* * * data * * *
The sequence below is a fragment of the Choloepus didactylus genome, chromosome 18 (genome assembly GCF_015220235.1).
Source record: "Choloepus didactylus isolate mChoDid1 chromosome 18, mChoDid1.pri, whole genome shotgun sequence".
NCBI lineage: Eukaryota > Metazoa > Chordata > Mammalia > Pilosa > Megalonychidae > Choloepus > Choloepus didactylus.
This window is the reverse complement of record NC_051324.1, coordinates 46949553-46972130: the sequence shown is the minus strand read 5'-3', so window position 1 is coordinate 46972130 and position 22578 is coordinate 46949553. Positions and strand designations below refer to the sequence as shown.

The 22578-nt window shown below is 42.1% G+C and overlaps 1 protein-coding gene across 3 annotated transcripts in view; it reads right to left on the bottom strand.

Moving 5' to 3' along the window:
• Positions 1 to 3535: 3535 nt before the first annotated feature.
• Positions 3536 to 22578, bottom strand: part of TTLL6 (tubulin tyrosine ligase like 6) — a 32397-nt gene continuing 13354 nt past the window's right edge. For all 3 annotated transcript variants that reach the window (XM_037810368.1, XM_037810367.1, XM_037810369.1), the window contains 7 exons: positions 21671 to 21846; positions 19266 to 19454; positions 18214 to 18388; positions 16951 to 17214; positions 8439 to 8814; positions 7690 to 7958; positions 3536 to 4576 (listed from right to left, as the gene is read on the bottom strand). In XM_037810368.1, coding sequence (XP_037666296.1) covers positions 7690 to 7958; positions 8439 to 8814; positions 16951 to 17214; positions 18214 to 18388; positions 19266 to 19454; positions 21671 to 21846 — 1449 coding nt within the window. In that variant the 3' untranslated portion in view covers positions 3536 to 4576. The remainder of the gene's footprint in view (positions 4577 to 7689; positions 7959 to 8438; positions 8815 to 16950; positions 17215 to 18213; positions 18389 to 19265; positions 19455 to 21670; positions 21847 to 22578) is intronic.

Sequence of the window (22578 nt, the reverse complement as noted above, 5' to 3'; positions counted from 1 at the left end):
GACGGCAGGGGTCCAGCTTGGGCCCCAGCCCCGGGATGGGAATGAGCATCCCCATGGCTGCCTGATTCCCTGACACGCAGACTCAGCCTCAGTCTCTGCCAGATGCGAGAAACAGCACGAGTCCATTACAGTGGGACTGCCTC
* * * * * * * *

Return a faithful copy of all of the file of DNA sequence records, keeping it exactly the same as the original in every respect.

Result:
The sequence below is a fragment of the Choloepus didactylus genome, chromosome 18 (genome assembly GCF_015220235.1).
Source record: "Choloepus didactylus isolate mChoDid1 chromosome 18, mChoDid1.pri, whole genome shotgun sequence".
NCBI lineage: Eukaryota > Metazoa > Chordata > Mammalia > Pilosa > Megalonychidae > Choloepus > Choloepus didactylus.
This window is the reverse complement of record NC_051324.1, coordinates 46949553-46972130: the sequence shown is the minus strand read 5'-3', so window position 1 is coordinate 46972130 and position 22578 is coordinate 46949553. Positions and strand designations below refer to the sequence as shown.

The 22578-nt window shown below is 42.1% G+C and overlaps 1 protein-coding gene across 3 annotated transcripts in view; it reads right to left on the bottom strand.

Moving 5' to 3' along the window:
• Positions 1 to 3535: 3535 nt before the first annotated feature.
• Positions 3536 to 22578, bottom strand: part of TTLL6 (tubulin tyrosine ligase like 6) — a 32397-nt gene continuing 13354 nt past the window's right edge. For all 3 annotated transcript variants that reach the window (XM_037810368.1, XM_037810367.1, XM_037810369.1), the window contains 7 exons: positions 21671 to 21846; positions 19266 to 19454; positions 18214 to 18388; positions 16951 to 17214; positions 8439 to 8814; positions 7690 to 7958; positions 3536 to 4576 (listed from right to left, as the gene is read on the bottom strand). In XM_037810368.1, coding sequence (XP_037666296.1) covers positions 7690 to 7958; positions 8439 to 8814; positions 16951 to 17214; positions 18214 to 18388; positions 19266 to 19454; positions 21671 to 21846 — 1449 coding nt within the window. In that variant the 3' untranslated portion in view covers positions 3536 to 4576. The remainder of the gene's footprint in view (positions 4577 to 7689; positions 7959 to 8438; positions 8815 to 16950; positions 17215 to 18213; positions 18389 to 19265; positions 19455 to 21670; positions 21847 to 22578) is intronic.

Sequence of the window (22578 nt, the reverse complement as noted above, 5' to 3'; positions counted from 1 at the left end):
GACGGCAGGGGTCCAGCTTGGGCCCCAGCCCCGGGATGGGAATGAGCATCCCCATGGCTGCCTGATTCCCTGACACGCAGACTCAGCCTCAGTCTCTGCCAGATGCGAGAAACAGCACGAGTCCATTACAGTGGGACTGCCTC